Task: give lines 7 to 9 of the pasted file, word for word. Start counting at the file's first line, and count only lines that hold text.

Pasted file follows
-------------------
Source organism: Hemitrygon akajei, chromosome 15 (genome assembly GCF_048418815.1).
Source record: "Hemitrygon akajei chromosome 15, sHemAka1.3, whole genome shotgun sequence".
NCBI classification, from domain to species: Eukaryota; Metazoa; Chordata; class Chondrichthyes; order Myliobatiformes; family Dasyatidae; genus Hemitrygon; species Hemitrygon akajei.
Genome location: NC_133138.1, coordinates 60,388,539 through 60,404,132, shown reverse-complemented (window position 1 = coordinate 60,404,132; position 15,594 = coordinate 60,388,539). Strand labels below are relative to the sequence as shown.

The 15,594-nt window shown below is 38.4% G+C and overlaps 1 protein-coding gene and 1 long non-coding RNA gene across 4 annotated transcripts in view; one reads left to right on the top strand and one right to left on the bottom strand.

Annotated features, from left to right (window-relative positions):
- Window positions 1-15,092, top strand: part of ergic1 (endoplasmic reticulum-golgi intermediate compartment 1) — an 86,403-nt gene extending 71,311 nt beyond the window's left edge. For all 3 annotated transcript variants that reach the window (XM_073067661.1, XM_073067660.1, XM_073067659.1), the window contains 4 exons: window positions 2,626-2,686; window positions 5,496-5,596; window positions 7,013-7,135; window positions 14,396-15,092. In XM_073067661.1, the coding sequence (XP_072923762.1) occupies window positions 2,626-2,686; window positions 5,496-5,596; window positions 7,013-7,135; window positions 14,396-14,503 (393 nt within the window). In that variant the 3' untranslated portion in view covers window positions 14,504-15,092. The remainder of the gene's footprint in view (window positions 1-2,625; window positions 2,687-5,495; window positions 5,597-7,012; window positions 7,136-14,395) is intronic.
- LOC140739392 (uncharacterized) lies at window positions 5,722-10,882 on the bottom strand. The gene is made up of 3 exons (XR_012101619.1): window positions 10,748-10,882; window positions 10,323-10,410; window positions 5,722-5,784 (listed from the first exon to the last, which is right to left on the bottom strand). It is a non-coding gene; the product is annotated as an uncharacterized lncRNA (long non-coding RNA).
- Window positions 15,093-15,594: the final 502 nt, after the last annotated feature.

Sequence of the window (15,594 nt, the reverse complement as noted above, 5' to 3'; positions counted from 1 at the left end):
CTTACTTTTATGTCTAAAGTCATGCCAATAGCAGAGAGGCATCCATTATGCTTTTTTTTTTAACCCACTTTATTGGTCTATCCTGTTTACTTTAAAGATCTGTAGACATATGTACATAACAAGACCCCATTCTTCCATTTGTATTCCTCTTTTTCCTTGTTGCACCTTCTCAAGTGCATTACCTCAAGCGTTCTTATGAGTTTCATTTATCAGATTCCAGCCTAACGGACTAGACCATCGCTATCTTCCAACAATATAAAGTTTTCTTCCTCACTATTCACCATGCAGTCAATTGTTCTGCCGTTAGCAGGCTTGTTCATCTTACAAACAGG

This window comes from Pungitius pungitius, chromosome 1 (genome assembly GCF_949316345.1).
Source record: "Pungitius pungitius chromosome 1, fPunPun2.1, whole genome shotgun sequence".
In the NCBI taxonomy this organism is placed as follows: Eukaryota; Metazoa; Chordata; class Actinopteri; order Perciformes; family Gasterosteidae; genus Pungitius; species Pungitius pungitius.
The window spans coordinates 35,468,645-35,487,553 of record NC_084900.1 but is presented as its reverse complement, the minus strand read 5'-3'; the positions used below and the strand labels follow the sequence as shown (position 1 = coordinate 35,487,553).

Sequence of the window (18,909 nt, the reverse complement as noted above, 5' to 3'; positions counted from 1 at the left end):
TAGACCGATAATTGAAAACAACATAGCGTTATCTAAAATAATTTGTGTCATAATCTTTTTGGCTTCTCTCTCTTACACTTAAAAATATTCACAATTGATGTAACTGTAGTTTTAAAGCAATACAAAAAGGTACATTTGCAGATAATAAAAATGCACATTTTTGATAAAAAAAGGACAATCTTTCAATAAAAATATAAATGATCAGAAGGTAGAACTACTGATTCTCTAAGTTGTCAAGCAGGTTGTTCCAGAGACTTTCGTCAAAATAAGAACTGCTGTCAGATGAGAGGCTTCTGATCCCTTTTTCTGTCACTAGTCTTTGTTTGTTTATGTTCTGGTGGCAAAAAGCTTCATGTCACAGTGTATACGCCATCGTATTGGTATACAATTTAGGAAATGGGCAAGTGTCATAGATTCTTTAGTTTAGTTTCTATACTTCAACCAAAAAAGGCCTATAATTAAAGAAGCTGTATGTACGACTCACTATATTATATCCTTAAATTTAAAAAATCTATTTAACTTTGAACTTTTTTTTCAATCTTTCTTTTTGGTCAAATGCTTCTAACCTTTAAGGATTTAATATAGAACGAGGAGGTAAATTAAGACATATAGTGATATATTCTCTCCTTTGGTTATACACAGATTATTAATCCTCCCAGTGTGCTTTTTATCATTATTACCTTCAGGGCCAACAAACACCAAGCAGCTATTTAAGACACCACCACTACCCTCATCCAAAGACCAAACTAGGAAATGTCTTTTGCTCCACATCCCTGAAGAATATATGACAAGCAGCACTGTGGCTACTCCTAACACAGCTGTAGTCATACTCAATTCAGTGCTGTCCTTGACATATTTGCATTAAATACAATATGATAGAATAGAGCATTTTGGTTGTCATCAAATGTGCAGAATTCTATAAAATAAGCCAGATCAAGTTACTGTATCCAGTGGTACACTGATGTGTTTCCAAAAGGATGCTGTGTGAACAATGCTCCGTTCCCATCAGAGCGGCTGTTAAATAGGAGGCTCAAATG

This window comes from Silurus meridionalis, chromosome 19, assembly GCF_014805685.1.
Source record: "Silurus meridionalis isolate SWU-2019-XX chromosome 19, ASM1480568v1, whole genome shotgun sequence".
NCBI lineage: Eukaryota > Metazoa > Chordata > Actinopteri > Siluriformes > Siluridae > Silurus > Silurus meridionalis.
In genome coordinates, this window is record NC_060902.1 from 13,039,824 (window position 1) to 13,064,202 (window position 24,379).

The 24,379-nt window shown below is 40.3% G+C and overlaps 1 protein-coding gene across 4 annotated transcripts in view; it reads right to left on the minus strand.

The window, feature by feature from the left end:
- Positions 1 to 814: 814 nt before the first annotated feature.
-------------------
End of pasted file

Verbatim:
- Window positions 1-15,092, top strand: part of ergic1 (endoplasmic reticulum-golgi intermediate compartment 1) — an 86,403-nt gene extending 71,311 nt beyond the window's left edge. For all 3 annotated transcript variants that reach the window (XM_073067661.1, XM_073067660.1, XM_073067659.1), the window contains 4 exons: window positions 2,626-2,686; window positions 5,496-5,596; window positions 7,013-7,135; window positions 14,396-15,092. In XM_073067661.1, the coding sequence (XP_072923762.1) occupies window positions 2,626-2,686; window positions 5,496-5,596; window positions 7,013-7,135; window positions 14,396-14,503 (393 nt within the window). In that variant the 3' untranslated portion in view covers window positions 14,504-15,092. The remainder of the gene's footprint in view (window positions 1-2,625; window positions 2,687-5,495; window positions 5,597-7,012; window positions 7,136-14,395) is intronic.
- LOC140739392 (uncharacterized) lies at window positions 5,722-10,882 on the bottom strand. The gene is made up of 3 exons (XR_012101619.1): window positions 10,748-10,882; window positions 10,323-10,410; window positions 5,722-5,784 (listed from the first exon to the last, which is right to left on the bottom strand). It is a non-coding gene; the product is annotated as an uncharacterized lncRNA (long non-coding RNA).
- Window positions 15,093-15,594: the final 502 nt, after the last annotated feature.